There are several external factors which may be measured in order to determine if the solar array and its individual components are functioning properly and providing suitable power output. Environmental indicators that may be monitored include (but are not limited to) the following: solar radiance (in W/m2), temperature (in ° F. or ° C.), humidity (in % RH), wind speed (in miles/hour or km/hour), and wind direction. These can either be measured using individual sensors connected to an input/output module or the sensors may be incorporated into a weather station package that provides a serial output (e.g. Modbus RTU) that can be read by a computer or a data acquisition server. In the case of the weather station, the single serial output provides data for each of the connected devices/components. Monitoring these environmental factors allows the owner/installer to determine what impact (if any) changes in weather condition had on the expected performance of the solar array. For example, measuring the solar radiation (using a pyranometer) provides a basis for evaluating the impact of smog or haze on the output of the solar arrays and the other environmental factors can be considered in a similar manner to compare actual performance versus expected performance of the array.

The external environmental factors previously described can provide insight into the performance of the solar array, but they do not provide a means for locating and identifying other issues which may arise within the solar power system. Monitoring the inverter(s) on the solar system can provide information regarding the operation of the inverter itself, in particular the efficiency of the inverter in converting the incoming DC power into useful AC power. Tracking the input DC power and the output AC power (in conjunction with the weather monitoring system described previously) can help the owner/installer to identify problems that arise such as electrical failures or obstructions on the solar array as a whole, but does not provide information regarding the source of the inefficiency unless the inverter itself is at fault. For example, dirt or debris can accumulate on the surface of the solar panel and this will greatly reduce the amount of power produced by the panel as the sunlight is prevented from reaching the solar cell. This information can only be gained by monitoring DC power output at the panel level or the string level and using this data to determine if one or more panels are not operating at expected efficiency. Monitoring of DC power at the string level (typically 12 panels per string) provides sufficient accuracy to permit identification of problems at the individual panel or string that affect power output. This can be accomplished by using individual Hall Effect sensors or shunts to measure the DC current from each string, but this approach requires significant space for installation and also requires a number of additional devices and installation labor to bring each of the signals into an analog input device for communication to the data acquisition system as well as significant configuration labor to provide appropriate scaling factors.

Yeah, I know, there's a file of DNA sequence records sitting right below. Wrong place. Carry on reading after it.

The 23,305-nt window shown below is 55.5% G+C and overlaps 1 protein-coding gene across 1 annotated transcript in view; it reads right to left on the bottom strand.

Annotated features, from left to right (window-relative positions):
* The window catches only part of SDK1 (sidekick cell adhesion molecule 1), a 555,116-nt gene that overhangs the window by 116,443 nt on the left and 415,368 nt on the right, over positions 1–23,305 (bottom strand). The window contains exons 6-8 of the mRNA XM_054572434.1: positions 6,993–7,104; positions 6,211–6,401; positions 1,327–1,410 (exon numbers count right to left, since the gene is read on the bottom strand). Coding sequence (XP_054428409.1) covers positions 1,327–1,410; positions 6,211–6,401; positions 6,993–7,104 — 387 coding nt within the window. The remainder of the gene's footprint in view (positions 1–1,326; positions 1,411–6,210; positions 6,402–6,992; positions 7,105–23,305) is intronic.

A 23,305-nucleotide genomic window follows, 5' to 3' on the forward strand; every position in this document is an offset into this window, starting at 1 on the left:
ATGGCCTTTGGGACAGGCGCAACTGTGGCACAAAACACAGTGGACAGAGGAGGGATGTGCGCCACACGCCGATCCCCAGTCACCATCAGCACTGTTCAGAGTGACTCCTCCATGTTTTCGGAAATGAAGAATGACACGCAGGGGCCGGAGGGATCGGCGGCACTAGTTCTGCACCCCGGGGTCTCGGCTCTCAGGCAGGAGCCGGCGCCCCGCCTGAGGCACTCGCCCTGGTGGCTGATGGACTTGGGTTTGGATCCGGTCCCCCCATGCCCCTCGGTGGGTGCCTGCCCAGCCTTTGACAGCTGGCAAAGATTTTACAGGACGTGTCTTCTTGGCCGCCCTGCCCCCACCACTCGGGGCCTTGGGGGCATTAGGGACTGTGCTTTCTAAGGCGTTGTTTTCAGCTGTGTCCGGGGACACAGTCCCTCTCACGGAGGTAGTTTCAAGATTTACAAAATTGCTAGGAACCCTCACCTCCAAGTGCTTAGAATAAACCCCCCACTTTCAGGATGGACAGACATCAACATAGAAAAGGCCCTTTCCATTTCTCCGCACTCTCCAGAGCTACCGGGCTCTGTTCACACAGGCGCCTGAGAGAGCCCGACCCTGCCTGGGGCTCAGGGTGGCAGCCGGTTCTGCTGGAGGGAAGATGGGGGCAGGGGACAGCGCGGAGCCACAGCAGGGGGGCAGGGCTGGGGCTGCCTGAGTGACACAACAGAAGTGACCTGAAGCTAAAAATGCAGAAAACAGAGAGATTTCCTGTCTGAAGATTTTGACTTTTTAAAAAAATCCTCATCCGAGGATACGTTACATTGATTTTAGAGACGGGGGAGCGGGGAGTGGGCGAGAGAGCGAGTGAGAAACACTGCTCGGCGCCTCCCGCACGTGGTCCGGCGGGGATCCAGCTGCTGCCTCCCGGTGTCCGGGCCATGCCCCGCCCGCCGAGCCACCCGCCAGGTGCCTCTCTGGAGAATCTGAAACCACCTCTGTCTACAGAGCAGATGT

What is desired, therefore, is a sensing device which provides DC current sensing for multiple power feeds into a single device which continuously measures the DC current from each string and provides an output for all desired parameters. This device may be suitable for both new installations and for retrofit into existing arrays after installation has taken place. This device may be accurate enough to provide indication of the failure of any PV cell in the string. The device may also provide for a comparative analysis of the monitored circuits to provide indication of failed or failing panels based on a threshold of variance for one circuit from the value of other circuits, allowing for accurate reporting of failures across a wide spectrum of solar performance due to external factors (e.g. cloudy day).

The foregoing and other objectives, features and advantages of the invention will be more completely understood upon consideration of the following detailed descriptions of the invention, taken in conjunction with the accompanying drawings.

BRIEF DESCRIPTION OF THE SEVERAL VIEWS OF THE DRAWINGS

FIG. 1 is a diagram of a typical commercial solar installation.

FIG. 2 is a detailed dimensional drawing.

FIG. 3 is a Modbus register list for the measured variables using the RS 485 serial output.

FIG. 4 is a Modbus register list for system information parameters using the RS 485 serial output.

FIG. 5 is a diagram of a complete monitoring system for commercial solar photovoltaic systems.

DETAILED DESCRIPTION OF PREFERRED EMBODIMENT